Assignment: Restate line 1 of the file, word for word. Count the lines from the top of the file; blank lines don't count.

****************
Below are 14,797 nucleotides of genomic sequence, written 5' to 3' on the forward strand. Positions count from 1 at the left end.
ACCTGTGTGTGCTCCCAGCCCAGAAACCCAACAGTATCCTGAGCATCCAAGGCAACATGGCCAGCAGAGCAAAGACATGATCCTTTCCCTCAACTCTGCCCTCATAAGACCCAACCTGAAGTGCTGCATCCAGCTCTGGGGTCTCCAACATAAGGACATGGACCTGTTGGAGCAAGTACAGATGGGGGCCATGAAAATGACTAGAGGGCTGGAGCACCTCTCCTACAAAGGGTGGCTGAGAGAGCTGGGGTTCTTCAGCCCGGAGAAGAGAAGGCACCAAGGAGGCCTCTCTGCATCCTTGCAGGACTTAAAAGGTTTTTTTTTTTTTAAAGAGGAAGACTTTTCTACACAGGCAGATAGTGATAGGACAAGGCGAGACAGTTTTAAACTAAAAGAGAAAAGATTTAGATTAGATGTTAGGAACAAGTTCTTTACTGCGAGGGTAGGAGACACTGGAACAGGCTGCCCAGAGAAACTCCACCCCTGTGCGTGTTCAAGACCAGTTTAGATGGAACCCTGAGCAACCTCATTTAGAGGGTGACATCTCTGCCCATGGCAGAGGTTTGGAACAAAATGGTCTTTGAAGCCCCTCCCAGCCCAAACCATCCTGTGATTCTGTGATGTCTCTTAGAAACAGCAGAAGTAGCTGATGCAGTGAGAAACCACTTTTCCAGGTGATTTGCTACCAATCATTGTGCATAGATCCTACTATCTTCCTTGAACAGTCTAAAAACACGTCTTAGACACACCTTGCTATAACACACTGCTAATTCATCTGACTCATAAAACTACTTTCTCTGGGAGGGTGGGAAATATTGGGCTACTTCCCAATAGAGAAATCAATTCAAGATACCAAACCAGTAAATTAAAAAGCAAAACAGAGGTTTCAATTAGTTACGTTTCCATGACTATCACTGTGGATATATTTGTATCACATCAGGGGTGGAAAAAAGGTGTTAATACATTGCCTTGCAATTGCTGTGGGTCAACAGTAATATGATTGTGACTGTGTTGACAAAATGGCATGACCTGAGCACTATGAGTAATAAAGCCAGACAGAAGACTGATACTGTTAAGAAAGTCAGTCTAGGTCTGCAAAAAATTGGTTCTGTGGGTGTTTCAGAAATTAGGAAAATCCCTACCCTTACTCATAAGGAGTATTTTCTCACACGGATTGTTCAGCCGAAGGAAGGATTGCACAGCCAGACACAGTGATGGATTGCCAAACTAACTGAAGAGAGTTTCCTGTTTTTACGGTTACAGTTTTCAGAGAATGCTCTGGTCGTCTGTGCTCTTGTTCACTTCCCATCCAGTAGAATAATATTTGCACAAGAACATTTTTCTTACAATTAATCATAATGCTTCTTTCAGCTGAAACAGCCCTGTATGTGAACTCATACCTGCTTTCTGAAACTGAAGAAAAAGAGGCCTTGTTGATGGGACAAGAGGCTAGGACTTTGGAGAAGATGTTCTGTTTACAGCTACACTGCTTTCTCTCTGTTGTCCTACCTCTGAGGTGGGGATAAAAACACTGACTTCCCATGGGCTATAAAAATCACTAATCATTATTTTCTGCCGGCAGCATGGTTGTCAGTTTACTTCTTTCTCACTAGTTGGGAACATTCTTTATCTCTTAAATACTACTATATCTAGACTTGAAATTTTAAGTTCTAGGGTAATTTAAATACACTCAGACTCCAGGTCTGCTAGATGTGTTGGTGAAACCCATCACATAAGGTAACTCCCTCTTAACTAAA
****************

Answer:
Below are 14,797 nucleotides of genomic sequence, written 5' to 3' on the forward strand. Positions count from 1 at the left end.